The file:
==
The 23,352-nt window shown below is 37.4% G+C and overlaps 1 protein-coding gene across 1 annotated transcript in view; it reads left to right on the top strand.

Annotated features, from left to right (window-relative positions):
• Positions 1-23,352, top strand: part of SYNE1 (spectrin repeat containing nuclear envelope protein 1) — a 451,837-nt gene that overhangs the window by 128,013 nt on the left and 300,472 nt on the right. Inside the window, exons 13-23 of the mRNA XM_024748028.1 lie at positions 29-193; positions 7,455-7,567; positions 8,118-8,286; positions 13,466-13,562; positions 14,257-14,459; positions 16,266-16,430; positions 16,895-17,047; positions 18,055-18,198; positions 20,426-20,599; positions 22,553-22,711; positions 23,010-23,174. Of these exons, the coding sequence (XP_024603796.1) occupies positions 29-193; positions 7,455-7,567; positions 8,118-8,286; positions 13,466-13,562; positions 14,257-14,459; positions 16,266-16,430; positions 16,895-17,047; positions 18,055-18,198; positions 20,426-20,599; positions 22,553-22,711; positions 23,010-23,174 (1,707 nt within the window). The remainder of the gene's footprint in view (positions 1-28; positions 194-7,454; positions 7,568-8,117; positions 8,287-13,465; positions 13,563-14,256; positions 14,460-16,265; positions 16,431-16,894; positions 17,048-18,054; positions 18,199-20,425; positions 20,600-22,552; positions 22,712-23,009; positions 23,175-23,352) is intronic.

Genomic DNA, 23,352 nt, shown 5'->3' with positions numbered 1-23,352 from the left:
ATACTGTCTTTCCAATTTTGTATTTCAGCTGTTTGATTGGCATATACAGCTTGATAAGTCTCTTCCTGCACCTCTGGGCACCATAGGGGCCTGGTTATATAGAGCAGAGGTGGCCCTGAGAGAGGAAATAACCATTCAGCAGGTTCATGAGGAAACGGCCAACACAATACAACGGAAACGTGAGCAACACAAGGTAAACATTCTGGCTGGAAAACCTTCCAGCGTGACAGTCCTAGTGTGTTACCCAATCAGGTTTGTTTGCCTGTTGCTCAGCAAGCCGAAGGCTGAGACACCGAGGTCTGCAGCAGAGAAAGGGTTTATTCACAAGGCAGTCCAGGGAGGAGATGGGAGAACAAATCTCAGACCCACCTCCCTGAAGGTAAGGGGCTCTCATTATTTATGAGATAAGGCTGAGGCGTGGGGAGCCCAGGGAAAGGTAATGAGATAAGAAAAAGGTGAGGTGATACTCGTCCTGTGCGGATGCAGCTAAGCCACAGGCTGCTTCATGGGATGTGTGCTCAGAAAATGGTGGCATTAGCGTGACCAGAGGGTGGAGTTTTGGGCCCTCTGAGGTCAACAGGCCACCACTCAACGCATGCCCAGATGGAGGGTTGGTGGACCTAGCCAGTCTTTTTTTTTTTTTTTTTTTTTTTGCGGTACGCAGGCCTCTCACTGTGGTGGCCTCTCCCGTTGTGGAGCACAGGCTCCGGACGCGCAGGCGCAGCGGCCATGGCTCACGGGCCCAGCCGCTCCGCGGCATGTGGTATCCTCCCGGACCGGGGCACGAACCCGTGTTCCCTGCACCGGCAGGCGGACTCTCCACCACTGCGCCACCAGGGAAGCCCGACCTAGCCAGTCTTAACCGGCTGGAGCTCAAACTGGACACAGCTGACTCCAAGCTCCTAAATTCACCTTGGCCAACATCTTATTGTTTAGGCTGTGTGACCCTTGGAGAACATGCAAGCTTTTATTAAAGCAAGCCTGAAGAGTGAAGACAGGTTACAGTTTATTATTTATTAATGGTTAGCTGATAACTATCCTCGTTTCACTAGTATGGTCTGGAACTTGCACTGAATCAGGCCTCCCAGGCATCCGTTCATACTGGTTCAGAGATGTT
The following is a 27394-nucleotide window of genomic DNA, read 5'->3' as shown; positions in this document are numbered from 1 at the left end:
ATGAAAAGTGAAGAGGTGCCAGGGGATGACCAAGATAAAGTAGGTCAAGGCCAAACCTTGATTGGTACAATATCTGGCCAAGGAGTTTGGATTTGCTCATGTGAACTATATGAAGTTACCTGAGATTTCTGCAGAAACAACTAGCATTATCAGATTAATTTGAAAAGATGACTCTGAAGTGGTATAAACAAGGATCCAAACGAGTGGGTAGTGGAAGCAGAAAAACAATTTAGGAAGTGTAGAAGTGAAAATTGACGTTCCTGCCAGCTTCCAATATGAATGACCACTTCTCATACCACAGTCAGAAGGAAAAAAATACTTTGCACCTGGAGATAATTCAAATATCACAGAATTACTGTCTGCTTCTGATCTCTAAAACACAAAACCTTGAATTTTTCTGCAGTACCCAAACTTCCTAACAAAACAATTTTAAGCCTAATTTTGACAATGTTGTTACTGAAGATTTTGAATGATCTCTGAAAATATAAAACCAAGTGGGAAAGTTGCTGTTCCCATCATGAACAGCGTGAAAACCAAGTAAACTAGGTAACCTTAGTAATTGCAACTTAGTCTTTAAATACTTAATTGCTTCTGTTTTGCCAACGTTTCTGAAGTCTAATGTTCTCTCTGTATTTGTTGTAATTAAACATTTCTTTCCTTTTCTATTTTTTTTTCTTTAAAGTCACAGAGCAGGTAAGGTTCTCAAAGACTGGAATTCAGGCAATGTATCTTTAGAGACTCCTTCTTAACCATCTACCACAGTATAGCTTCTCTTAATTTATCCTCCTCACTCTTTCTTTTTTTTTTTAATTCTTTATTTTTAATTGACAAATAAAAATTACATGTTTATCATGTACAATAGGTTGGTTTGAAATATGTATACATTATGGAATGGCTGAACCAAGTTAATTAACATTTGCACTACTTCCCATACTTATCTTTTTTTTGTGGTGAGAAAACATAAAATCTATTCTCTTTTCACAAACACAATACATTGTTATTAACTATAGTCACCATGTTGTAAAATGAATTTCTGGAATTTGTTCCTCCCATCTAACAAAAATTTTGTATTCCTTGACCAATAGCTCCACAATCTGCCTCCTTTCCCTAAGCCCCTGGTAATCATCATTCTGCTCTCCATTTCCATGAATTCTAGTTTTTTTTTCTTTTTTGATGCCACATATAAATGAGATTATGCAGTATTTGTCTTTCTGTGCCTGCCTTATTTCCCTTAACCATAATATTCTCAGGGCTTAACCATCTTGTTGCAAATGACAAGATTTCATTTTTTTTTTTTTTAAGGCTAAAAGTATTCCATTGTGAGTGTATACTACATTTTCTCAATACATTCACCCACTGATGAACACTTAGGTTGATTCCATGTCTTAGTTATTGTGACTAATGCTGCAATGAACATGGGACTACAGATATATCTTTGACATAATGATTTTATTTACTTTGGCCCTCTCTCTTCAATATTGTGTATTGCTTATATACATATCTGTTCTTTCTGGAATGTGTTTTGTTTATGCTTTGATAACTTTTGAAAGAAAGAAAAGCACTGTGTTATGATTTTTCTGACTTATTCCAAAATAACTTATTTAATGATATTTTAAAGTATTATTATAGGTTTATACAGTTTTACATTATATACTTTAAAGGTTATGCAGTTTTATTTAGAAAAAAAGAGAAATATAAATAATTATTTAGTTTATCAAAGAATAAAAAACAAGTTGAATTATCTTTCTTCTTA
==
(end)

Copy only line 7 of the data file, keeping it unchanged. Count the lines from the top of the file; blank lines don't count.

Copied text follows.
ATGAAAAGTGAAGAGGTGCCAGGGGATGACCAAGATAAAGTAGGTCAAGGCCAAACCTTGATTGGTACAATATCTGGCCAAGGAGTTTGGATTTGCTCATGTGAACTATATGAAGTTACCTGAGATTTCTGCAGAAACAACTAGCATTATCAGATTAATTTGAAAAGATGACTCTGAAGTGGTATAAACAAGGATCCAAACGAGTGGGTAGTGGAAGCAGAAAAACAATTTAGGAAGTGTAGAAGTGAAAATTGACGTTCCTGCCAGCTTCCAATATGAATGACCACTTCTCATACCACAGTCAGAAGGAAAAAAATACTTTGCACCTGGAGATAATTCAAATATCACAGAATTACTGTCTGCTTCTGATCTCTAAAACACAAAACCTTGAATTTTTCTGCAGTACCCAAACTTCCTAACAAAACAATTTTAAGCCTAATTTTGACAATGTTGTTACTGAAGATTTTGAATGATCTCTGAAAATATAAAACCAAGTGGGAAAGTTGCTGTTCCCATCATGAACAGCGTGAAAACCAAGTAAACTAGGTAACCTTAGTAATTGCAACTTAGTCTTTAAATACTTAATTGCTTCTGTTTTGCCAACGTTTCTGAAGTCTAATGTTCTCTCTGTATTTGTTGTAATTAAACATTTCTTTCCTTTTCTATTTTTTTTTCTTTAAAGTCACAGAGCAGGTAAGGTTCTCAAAGACTGGAATTCAGGCAATGTATCTTTAGAGACTCCTTCTTAACCATCTACCACAGTATAGCTTCTCTTAATTTATCCTCCTCACTCTTTCTTTTTTTTTTTAATTCTTTATTTTTAATTGACAAATAAAAATTACATGTTTATCATGTACAATAGGTTGGTTTGAAATATGTATACATTATGGAATGGCTGAACCAAGTTAATTAACATTTGCACTACTTCCCATACTTATCTTTTTTTTGTGGTGAGAAAACATAAAATCTATTCTCTTTTCACAAACACAATACATTGTTATTAACTATAGTCACCATGTTGTAAAATGAATTTCTGGAATTTGTTCCTCCCATCTAACAAAAATTTTGTATTCCTTGACCAATAGCTCCACAATCTGCCTCCTTTCCCTAAGCCCCTGGTAATCATCATTCTGCTCTCCATTTCCATGAATTCTAGTTTTTTTTTCTTTTTTGATGCCACATATAAATGAGATTATGCAGTATTTGTCTTTCTGTGCCTGCCTTATTTCCCTTAACCATAATATTCTCAGGGCTTAACCATCTTGTTGCAAATGACAAGATTTCATTTTTTTTTTTTTTAAGGCTAAAAGTATTCCATTGTGAGTGTATACTACATTTTCTCAATACATTCACCCACTGATGAACACTTAGGTTGATTCCATGTCTTAGTTATTGTGACTAATGCTGCAATGAACATGGGACTACAGATATATCTTTGACATAATGATTTTATTTACTTTGGCCCTCTCTCTTCAATATTGTGTATTGCTTATATACATATCTGTTCTTTCTGGAATGTGTTTTGTTTATGCTTTGATAACTTTTGAAAGAAAGAAAAGCACTGTGTTATGATTTTTCTGACTTATTCCAAAATAACTTATTTAATGATATTTTAAAGTATTATTATAGGTTTATACAGTTTTACATTATATACTTTAAAGGTTATGCAGTTTTATTTAGAAAAAAAGAGAAATATAAATAATTATTTAGTTTATCAAAGAATAAAAAACAAGTTGAATTATCTTTCTTCTTA